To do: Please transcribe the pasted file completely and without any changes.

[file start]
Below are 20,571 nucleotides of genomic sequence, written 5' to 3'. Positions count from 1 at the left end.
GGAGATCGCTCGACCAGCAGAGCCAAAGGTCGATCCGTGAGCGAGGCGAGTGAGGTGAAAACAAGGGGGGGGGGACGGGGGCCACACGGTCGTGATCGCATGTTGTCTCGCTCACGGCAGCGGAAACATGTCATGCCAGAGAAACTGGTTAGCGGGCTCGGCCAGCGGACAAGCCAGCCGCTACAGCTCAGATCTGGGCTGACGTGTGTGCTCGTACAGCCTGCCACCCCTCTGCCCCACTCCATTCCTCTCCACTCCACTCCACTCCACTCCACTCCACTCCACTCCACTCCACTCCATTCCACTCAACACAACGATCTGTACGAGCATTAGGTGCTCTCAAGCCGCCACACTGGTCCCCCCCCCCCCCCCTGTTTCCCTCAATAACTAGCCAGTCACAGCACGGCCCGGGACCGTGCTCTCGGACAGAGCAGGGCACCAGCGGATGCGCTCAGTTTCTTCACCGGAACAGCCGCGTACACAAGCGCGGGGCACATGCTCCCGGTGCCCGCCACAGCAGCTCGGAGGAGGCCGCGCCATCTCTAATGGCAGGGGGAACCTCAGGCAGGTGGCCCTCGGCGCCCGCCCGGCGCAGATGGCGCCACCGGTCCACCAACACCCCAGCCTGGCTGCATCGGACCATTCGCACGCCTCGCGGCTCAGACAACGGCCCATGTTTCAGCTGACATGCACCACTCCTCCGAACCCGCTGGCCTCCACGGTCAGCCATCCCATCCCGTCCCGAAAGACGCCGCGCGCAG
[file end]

Below are 20,571 nucleotides of genomic sequence, written 5' to 3'. Positions count from 1 at the left end.
GGAGATCGCTCGACCAGCAGAGCCAAAGGTCGATCCGTGAGCGAGGCGAGTGAGGTGAAAACAAGGGGGGGGGGACGGGGGCCACACGGTCGTGATCGCATGTTGTCTCGCTCACGGCAGCGGAAACATGTCATGCCAGAGAAACTGGTTAGCGGGCTCGGCCAGCGGACAAGCCAGCCGCTACAGCTCAGATCTGGGCTGACGTGTGTGCTCGTACAGCCTGCCACCCCTCTGCCCCACTCCATTCCTCTCCACTCCACTCCACTCCACTCCACTCCACTCCACTCCACTCCACTCCATTCCACTCAACACAACGATCTGTACGAGCATTAGGTGCTCTCAAGCCGCCACACTGGTCCCCCCCCCCCCCCCTGTTTCCCTCAATAACTAGCCAGTCACAGCACGGCCCGGGACCGTGCTCTCGGACAGAGCAGGGCACCAGCGGATGCGCTCAGTTTCTTCACCGGAACAGCCGCGTACACAAGCGCGGGGCACATGCTCCCGGTGCCCGCCACAGCAGCTCGGAGGAGGCCGCGCCATCTCTAATGGCAGGGGGAACCTCAGGCAGGTGGCCCTCGGCGCCCGCCCGGCGCAGATGGCGCCACCGGTCCACCAACACCCCAGCCTGGCTGCATCGGACCATTCGCACGCCTCGCGGCTCAGACAACGGCCCATGTTTCAGCTGACATGCACCACTCCTCCGAACCCGCTGGCCTCCACGGTCAGCCATCCCATCCCGTCCCGAAAGACGCCGCGCGCAG